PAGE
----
Bike News Roundup: The Man Who Lived on His Bike

Um, your boss just called me and said you should stop whatever you’re working on to read all the great stuff in this week’s Bike News Roundup. Then you should leave early and take a spin on the newly-reconstructed Burke-Gilman Trail, which opened at noon. Your boss is the greatest!

First up, no matter how much you like bikes, you probably don’t like them quite as much as this guy:

THE MAN WHO LIVED ON HIS BIKE from Guillaume Blanchet on Vimeo.

Pacific Northwest News:

National and Global News:

And, finally, here’s a promo for a new Vancouver show: To Catch a Bike Thief

This is an open thread.

About Tom Fucoloro

Founder and Editor of Seattle Bike Blog.
This entry was posted in news and tagged . Bookmark the permalink.

8 Responses to Bike News Roundup: The Man Who Lived on His Bike

  1. DrGeoduck says:

    52-year-old Olympia bicyclist dies from injuries in crash; no charges filed

    Rather surprised not to see any Seattle media, including this blog, mentioning this story.

    Is Olympia *that* far away from you?

    • Tom Fucoloro says:

      Such a sad story. I posted about it on Twitter and meant to post about it in this roundup. Thanks for remembering.

    • Al Dimond says:

      It always bothers me that in stories like this the journalist always reports whether the cyclist was wearing a helmet, or riding “as far right as possible” (as another recent story did). As if a driver plowing the cyclist from behind is something the cyclist should have prevented, as if a helmet actually matters in this sort of collision, as if riding as far right as possible is a good thing, and as if you can know much about a dead cyclist’s lane position based on statements from the driver (or maybe a half-assed accident reconstruction performed by a police department that’s already decided not to file charges). Journalism on bike-car collisions is a joke and unworthy of the word.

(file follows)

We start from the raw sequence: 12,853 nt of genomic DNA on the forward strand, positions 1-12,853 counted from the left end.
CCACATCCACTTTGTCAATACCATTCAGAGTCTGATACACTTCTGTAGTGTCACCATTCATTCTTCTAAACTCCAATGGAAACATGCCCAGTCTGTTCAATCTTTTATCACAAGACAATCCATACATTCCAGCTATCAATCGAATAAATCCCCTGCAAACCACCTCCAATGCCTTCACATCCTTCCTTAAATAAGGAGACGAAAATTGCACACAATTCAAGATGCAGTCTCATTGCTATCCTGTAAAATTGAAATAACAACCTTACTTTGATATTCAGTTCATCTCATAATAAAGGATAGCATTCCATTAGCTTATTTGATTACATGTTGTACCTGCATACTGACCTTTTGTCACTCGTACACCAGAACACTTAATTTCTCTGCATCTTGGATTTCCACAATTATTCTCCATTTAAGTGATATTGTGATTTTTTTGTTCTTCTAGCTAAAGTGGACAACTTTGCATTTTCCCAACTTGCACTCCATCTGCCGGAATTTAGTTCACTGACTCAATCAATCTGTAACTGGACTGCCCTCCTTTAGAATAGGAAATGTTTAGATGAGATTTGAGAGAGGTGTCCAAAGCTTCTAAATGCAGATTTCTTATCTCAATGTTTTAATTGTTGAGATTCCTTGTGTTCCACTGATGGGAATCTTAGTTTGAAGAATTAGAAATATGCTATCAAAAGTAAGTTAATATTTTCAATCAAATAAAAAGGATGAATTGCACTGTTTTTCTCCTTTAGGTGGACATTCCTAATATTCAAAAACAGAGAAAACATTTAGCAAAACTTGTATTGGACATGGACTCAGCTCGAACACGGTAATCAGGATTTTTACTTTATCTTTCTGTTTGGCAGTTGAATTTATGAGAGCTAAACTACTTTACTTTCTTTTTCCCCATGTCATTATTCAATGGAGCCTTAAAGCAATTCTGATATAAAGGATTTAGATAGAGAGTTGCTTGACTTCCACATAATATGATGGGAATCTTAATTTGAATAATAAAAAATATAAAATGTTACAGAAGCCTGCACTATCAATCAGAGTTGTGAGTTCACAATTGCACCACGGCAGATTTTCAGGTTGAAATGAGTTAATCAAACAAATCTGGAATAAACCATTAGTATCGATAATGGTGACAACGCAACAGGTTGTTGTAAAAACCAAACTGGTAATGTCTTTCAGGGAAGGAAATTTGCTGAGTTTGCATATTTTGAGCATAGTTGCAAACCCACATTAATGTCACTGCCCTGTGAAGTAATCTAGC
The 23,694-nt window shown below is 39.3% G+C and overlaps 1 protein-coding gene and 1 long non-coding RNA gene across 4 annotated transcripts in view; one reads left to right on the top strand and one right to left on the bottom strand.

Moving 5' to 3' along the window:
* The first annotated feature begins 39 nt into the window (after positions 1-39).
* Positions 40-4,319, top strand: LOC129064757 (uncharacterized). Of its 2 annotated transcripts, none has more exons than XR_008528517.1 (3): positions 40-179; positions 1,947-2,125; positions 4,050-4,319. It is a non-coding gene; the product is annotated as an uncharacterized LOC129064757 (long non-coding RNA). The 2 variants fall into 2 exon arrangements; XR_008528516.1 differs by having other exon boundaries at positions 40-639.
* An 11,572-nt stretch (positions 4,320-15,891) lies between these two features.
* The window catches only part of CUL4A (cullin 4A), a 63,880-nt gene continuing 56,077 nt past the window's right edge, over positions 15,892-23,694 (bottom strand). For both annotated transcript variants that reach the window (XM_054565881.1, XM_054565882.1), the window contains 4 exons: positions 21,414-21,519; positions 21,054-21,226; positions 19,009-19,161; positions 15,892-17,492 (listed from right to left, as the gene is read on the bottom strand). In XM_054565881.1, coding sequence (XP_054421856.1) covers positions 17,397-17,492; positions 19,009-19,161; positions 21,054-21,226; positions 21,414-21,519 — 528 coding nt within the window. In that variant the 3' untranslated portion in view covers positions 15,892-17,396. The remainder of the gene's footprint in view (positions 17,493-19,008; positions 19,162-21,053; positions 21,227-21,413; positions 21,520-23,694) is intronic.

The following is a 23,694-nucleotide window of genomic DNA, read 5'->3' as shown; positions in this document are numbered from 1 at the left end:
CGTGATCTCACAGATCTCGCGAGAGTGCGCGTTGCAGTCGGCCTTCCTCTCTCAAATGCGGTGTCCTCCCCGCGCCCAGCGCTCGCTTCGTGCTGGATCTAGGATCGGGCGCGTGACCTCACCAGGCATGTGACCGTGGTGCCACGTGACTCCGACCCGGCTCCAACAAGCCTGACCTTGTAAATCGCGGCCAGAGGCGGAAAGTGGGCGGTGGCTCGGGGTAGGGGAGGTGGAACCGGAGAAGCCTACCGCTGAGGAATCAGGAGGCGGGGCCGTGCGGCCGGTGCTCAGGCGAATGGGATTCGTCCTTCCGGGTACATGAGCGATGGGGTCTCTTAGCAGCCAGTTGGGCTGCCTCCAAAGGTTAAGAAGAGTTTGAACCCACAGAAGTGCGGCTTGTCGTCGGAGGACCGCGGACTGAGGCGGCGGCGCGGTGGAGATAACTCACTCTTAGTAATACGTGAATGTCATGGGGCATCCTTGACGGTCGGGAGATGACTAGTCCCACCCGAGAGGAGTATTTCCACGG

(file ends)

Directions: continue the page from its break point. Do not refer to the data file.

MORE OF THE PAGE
Where’s the report/speculation on what the driver was doing during the crash? The driver has an absolute legal obligation to keep a proper lookout, and to exercise due care. The journalist could report that the driver “passed” the cyclist in a flagrantly illegal manner, making clear the contrast between his criminal actions and the lack of consequences, but I’ve never seen a mainstream journalist do this.

  2. Morgan Wick says:

    Great, now no one in the Cleveland area will ever bike to work in a million years. ;)

  3. Al Dimond says:

    Open thread? Time for a note on my favorite subject: signage!

    I went for a nice ride today that took me through part of Renton. Logan Ave. has a bike lane, and then a two-way side path, for most of its length. At lots of intersections there’s a sign saying “Bike Lane Ends”. That’s sort of true… the bike lane basically runs straight into a pedestrian island and then restarts again on the other side of the intersection; the “Bike Lane Ends” sign gets me to do the right thing: merge back into traffic to get through the intersection, then get back right when the bike lane begins again (some people might prefer to take the crosswalk, and that’s fine too, as long as they’re polite to pedestrians and go slow enough to be safe there). It’s definitely not the right signage heading into the side path — it indicates that I should merge back into traffic, instead of staying right for the side path, whose imminent beginning was totally unmarked.